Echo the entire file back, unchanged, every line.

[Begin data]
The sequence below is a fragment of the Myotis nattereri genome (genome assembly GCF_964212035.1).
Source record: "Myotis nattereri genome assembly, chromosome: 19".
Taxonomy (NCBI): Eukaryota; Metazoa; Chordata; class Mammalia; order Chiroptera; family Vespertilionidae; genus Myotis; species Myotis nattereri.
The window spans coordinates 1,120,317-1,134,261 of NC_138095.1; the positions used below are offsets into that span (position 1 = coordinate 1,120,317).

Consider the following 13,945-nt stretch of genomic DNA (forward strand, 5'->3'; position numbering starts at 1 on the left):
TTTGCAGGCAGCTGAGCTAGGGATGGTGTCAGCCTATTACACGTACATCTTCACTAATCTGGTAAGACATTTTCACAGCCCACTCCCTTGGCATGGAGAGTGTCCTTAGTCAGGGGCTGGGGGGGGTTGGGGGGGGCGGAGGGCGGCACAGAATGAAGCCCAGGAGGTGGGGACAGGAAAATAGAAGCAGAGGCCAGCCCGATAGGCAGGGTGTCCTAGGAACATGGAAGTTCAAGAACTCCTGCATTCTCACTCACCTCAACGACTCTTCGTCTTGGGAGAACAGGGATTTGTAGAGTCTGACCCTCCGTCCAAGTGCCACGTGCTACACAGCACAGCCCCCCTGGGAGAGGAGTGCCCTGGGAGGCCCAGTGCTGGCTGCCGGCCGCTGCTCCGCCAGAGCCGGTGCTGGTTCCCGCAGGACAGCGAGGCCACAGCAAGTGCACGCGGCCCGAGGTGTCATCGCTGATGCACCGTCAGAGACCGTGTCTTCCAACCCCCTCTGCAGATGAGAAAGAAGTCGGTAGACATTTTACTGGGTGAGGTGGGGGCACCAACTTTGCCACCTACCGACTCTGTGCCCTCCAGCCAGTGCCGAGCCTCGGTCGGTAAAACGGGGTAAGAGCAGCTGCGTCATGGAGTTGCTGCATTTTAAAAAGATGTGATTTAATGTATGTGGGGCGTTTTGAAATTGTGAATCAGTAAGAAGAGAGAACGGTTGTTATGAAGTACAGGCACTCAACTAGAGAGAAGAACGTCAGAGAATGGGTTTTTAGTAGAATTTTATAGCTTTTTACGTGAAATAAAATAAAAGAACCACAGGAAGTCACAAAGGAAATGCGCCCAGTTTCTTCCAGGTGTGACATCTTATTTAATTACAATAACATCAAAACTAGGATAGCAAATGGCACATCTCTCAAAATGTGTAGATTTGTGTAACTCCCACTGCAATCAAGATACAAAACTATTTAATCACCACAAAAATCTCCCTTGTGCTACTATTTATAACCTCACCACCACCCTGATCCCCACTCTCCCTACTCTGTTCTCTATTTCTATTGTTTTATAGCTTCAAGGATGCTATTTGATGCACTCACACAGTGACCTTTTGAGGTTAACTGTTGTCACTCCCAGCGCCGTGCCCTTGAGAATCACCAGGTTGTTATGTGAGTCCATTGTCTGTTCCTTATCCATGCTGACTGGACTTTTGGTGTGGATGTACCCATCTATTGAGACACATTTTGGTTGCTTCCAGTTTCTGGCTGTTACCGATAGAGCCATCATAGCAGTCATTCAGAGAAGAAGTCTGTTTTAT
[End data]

The sequence below is a fragment of the Myotis nattereri genome (genome assembly GCF_964212035.1).
Source record: "Myotis nattereri genome assembly, chromosome: 19".
Taxonomy (NCBI): Eukaryota; Metazoa; Chordata; class Mammalia; order Chiroptera; family Vespertilionidae; genus Myotis; species Myotis nattereri.
The window spans coordinates 1,120,317-1,134,261 of NC_138095.1; the positions used below are offsets into that span (position 1 = coordinate 1,120,317).

Consider the following 13,945-nt stretch of genomic DNA (forward strand, 5'->3'; position numbering starts at 1 on the left):
TTTGCAGGCAGCTGAGCTAGGGATGGTGTCAGCCTATTACACGTACATCTTCACTAATCTGGTAAGACATTTTCACAGCCCACTCCCTTGGCATGGAGAGTGTCCTTAGTCAGGGGCTGGGGGGGGTTGGGGGGGGCGGAGGGCGGCACAGAATGAAGCCCAGGAGGTGGGGACAGGAAAATAGAAGCAGAGGCCAGCCCGATAGGCAGGGTGTCCTAGGAACATGGAAGTTCAAGAACTCCTGCATTCTCACTCACCTCAACGACTCTTCGTCTTGGGAGAACAGGGATTTGTAGAGTCTGACCCTCCGTCCAAGTGCCACGTGCTACACAGCACAGCCCCCCTGGGAGAGGAGTGCCCTGGGAGGCCCAGTGCTGGCTGCCGGCCGCTGCTCCGCCAGAGCCGGTGCTGGTTCCCGCAGGACAGCGAGGCCACAGCAAGTGCACGCGGCCCGAGGTGTCATCGCTGATGCACCGTCAGAGACCGTGTCTTCCAACCCCCTCTGCAGATGAGAAAGAAGTCGGTAGACATTTTACTGGGTGAGGTGGGGGCACCAACTTTGCCACCTACCGACTCTGTGCCCTCCAGCCAGTGCCGAGCCTCGGTCGGTAAAACGGGGTAAGAGCAGCTGCGTCATGGAGTTGCTGCATTTTAAAAAGATGTGATTTAATGTATGTGGGGCGTTTTGAAATTGTGAATCAGTAAGAAGAGAGAACGGTTGTTATGAAGTACAGGCACTCAACTAGAGAGAAGAACGTCAGAGAATGGGTTTTTAGTAGAATTTTATAGCTTTTTACGTGAAATAAAATAAAAGAACCACAGGAAGTCACAAAGGAAATGCGCCCAGTTTCTTCCAGGTGTGACATCTTATTTAATTACAATAACATCAAAACTAGGATAGCAAATGGCACATCTCTCAAAATGTGTAGATTTGTGTAACTCCCACTGCAATCAAGATACAAAACTATTTAATCACCACAAAAATCTCCCTTGTGCTACTATTTATAACCTCACCACCACCCTGATCCCCACTCTCCCTACTCTGTTCTCTATTTCTATTGTTTTATAGCTTCAAGGATGCTATTTGATGCACTCACACAGTGACCTTTTGAGGTTAACTGTTGTCACTCCCAGCGCCGTGCCCTTGAGAATCACCAGGTTGTTATGTGAGTCCATTGTCTGTTCCTTATCCATGCTGACTGGACTTTTGGTGTGGATGTACCCATCTATTGAGACACATTTTGGTTGCTTCCAGTTTCTGGCTGTTACCGATAGAGCCATCATAGCAGTCATTCAGAGAAGAAGTCTGTTTTAT